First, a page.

Mark recalls Jesus speaking about the “unpardonable sin” this way:
28 “Truly, I say to you, all sins will be forgiven the children of man, and whatever blasphemies they utter, 29 but whoever blasphemes against the Holy Spirit never has forgiveness, but is guilty of an eternal sin” [Mark 3:28-29 ESV]
Is it possible for a person to commit this sin? Is there really an action terrible enough to merit this kind of condemnation? How do I know if I’ve committed this sin?
Questions swirl around this teaching of Jesus. And it’s not likely that Christians will stop wondering anytime soon. For one thing, it shows up in Matthew, and Mark, and Luke. You can’t simply pick you favorite Gospel (unless, I suppose, yours is John), and avoid it. It’s going to come up if you read your Bible. And secondly, because eternity is a long time. I know that “eternal condemnation” is a laughable (and even pitiable) idea for people who don’t follow Jesus — but to those who have seen and believed, this teaching of Jesus is sobering. Forever is forever.
So, what is it?
Context Is Key
If you don’t read this passage with the before-and-after material in mind, you’re going to misunderstand what Jesus is saying. Here’s what happens before:
 Now he was casting out a demon that was mute. When the demon had gone out, the mute man spoke, and the people marveled.  But some of them said, “He casts out demons by Beelzebul, the prince of demons,”  while others, to test him, kept seeking from him a sign from heaven.
(Luke 11:14-16 ESV)
Here’s what just happened: A group of people watch Jesus heal a man who was possessed by a demon. This group of people respond in two different ways. One group “marvels” because they’re sure that Jesus did this with God’s power and authority. The other group scoffs. They’re sure that Jesus did this with the demon’s power and authority. We see this in the next verse:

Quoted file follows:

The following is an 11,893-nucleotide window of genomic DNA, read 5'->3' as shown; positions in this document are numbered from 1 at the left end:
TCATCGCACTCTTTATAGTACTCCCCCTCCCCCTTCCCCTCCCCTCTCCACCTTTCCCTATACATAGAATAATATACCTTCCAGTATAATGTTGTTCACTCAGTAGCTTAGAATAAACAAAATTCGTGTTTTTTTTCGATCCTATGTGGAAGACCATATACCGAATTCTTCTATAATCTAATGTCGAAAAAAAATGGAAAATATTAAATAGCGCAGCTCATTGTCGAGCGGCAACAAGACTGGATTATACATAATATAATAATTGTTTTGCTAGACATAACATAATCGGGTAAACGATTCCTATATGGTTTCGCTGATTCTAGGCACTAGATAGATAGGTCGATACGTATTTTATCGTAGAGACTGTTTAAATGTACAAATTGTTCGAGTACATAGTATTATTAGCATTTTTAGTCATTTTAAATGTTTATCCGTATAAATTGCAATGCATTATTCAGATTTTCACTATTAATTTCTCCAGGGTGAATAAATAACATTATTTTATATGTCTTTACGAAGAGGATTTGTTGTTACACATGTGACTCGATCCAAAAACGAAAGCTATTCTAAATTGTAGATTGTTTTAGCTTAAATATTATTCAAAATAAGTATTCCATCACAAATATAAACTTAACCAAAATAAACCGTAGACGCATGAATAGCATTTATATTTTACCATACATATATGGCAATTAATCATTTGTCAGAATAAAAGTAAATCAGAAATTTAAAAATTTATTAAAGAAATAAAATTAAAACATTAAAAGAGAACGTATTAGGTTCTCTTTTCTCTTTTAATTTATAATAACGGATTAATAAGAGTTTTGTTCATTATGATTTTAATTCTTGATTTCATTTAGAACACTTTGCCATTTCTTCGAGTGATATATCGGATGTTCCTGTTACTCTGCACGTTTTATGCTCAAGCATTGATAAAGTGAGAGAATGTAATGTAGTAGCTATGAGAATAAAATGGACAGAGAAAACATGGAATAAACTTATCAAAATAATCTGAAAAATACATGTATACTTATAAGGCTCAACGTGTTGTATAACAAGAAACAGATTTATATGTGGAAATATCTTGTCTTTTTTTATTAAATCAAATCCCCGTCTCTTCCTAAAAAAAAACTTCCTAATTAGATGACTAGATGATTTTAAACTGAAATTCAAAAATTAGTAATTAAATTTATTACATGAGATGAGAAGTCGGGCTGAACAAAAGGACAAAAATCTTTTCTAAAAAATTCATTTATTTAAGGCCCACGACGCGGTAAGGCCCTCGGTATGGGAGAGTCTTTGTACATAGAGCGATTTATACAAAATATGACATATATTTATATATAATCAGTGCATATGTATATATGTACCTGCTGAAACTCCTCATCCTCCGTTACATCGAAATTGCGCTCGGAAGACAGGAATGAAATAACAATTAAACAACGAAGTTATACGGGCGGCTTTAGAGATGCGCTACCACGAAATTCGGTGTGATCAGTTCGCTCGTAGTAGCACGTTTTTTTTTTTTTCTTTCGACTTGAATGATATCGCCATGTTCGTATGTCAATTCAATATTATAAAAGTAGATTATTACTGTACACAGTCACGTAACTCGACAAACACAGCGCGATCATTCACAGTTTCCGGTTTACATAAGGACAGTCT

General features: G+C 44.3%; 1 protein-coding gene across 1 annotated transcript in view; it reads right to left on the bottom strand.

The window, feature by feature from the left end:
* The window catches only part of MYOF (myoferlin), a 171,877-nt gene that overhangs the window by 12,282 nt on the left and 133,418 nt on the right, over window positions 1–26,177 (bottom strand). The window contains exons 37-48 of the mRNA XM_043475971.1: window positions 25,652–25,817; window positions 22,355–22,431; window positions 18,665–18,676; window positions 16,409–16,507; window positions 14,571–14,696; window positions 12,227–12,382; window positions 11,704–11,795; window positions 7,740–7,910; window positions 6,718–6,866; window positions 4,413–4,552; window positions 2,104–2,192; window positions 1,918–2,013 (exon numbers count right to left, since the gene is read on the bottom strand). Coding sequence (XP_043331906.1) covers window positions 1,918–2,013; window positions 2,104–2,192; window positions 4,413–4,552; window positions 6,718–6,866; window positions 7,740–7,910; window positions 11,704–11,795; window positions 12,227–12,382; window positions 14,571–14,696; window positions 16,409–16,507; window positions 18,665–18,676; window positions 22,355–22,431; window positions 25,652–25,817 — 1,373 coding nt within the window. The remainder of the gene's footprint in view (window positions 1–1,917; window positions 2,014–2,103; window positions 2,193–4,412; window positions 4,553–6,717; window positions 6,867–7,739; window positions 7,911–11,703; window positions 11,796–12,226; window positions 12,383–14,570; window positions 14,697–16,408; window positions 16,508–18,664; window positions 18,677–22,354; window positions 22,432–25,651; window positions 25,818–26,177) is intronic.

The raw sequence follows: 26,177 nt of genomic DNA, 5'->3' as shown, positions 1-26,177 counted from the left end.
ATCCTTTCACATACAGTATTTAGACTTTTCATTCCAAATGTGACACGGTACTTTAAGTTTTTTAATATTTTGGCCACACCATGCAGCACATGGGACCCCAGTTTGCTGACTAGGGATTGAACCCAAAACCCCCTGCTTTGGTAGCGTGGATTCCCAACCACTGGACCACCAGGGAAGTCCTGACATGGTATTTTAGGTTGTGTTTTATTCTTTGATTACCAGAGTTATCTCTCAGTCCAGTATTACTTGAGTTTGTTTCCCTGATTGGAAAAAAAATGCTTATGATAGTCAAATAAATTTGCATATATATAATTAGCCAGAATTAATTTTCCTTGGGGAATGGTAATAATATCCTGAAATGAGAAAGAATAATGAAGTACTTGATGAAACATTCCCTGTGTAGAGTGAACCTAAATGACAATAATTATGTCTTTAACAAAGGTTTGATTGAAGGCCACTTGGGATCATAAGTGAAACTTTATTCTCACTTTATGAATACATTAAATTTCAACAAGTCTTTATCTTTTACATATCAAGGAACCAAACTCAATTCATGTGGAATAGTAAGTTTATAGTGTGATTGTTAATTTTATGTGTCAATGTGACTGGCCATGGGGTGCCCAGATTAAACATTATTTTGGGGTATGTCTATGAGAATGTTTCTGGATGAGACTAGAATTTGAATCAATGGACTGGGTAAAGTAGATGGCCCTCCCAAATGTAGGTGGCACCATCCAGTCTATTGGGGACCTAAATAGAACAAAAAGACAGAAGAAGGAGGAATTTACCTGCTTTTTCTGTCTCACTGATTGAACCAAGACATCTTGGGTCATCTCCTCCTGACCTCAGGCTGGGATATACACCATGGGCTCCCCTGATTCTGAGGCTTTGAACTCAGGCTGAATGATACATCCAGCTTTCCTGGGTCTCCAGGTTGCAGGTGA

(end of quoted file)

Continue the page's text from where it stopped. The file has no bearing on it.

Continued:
But some of them said, “He casts out demons by Beelzebul, the prince of demons,”
(Luke 11:15 ESV)
One group says: Jesus heals with God’s power. The other says: Jesus heals with Beelzebul’s (Satan) power. Jesus’ ability to heal is understood in two different ways. One says it’s from God. The other says it’s from Satan.
Blasphemy of the Holy Spirit – In Context
Jesus answers this evaluation of his ministry by saying that 1) it’s illogical, and 2) it’s inconsistent. It’s illogical because no ruling authority attacks it’s own members. How and why would Satan cast out his own demons? And it’s inconsistent because there were many other Jewish rabbis who had done similar acts of exorcism and never experienced this kind of criticism.
It’s in this context that our “blasphemy of the Holy Spirit,” or unforgivable sin, shows up. And if you’ve followed along so far, I think you’ll begin to see why this context of healing->evaluation->differing conclusions, is so helpful.
Jesus goes on to say:
28 But if it is by the Spirit of God that I cast out demons, then the kingdom of God has come upon you.
If you want to understand what the unpardonable sin is, then you have to understand this verse. This verse is what we might call “the interpretive key.” Put this verse in the lock, turn it, and things begin to open up. If Jesus really is doing things with God’s power and authority, then the observer (us, and the original audience) must be very careful about how we evaluate what we see in Jesus. If God really is in fact empowering Jesus to do these incredible things, then to say, “he’s doing this by Satan’s power” is to misjudge him, and call God’s acts through him, “evil.”
Craig Blomberg sums it all up brilliantly in his book Jesus and the Gospels (pg 280) by saying,
“In context, blasphemy against the Holy Spirit means the persistent equation of Christ’s power with the demonic by those who refuse to believe him.”
When you take a few minutes to read the before-and-after material, this unforgivable sin becomes much clearer.
But there are still one issue I want to address: What if, at one point, you decide in a fury to yell out, “I deny the work of the Holy Spirit in Jesus”? Is there any way to repent, or have you crossed a “point of no return”?
(This is the first installment of two posts on the “unforgivable sin.” The first post answers the question, “what is it?” The second post will answer the question, “Can I repent of the unforgivable sin?”)